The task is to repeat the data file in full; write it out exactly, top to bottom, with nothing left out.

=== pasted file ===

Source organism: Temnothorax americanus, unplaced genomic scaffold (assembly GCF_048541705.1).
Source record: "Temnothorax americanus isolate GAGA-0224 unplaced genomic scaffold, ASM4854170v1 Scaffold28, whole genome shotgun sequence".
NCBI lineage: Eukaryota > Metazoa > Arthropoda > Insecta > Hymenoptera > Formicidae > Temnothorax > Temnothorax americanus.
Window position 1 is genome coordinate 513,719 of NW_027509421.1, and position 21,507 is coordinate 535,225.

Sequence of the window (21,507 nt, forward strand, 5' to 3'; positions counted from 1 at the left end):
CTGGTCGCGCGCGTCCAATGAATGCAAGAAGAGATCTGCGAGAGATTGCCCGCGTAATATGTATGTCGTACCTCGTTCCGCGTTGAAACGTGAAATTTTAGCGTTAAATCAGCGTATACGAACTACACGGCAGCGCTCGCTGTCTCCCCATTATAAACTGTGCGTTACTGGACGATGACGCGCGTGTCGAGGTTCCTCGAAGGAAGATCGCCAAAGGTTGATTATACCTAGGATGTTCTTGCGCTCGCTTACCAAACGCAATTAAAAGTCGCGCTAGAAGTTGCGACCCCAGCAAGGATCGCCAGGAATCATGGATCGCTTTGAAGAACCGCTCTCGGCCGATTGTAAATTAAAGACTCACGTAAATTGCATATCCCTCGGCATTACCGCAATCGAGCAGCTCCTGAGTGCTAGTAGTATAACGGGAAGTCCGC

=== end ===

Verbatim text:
Source organism: Temnothorax americanus, unplaced genomic scaffold (assembly GCF_048541705.1).
Source record: "Temnothorax americanus isolate GAGA-0224 unplaced genomic scaffold, ASM4854170v1 Scaffold28, whole genome shotgun sequence".
NCBI lineage: Eukaryota > Metazoa > Arthropoda > Insecta > Hymenoptera > Formicidae > Temnothorax > Temnothorax americanus.
Window position 1 is genome coordinate 513,719 of NW_027509421.1, and position 21,507 is coordinate 535,225.

Sequence of the window (21,507 nt, forward strand, 5' to 3'; positions counted from 1 at the left end):
CTGGTCGCGCGCGTCCAATGAATGCAAGAAGAGATCTGCGAGAGATTGCCCGCGTAATATGTATGTCGTACCTCGTTCCGCGTTGAAACGTGAAATTTTAGCGTTAAATCAGCGTATACGAACTACACGGCAGCGCTCGCTGTCTCCCCATTATAAACTGTGCGTTACTGGACGATGACGCGCGTGTCGAGGTTCCTCGAAGGAAGATCGCCAAAGGTTGATTATACCTAGGATGTTCTTGCGCTCGCTTACCAAACGCAATTAAAAGTCGCGCTAGAAGTTGCGACCCCAGCAAGGATCGCCAGGAATCATGGATCGCTTTGAAGAACCGCTCTCGGCCGATTGTAAATTAAAGACTCACGTAAATTGCATATCCCTCGGCATTACCGCAATCGAGCAGCTCCTGAGTGCTAGTAGTATAACGGGAAGTCCGC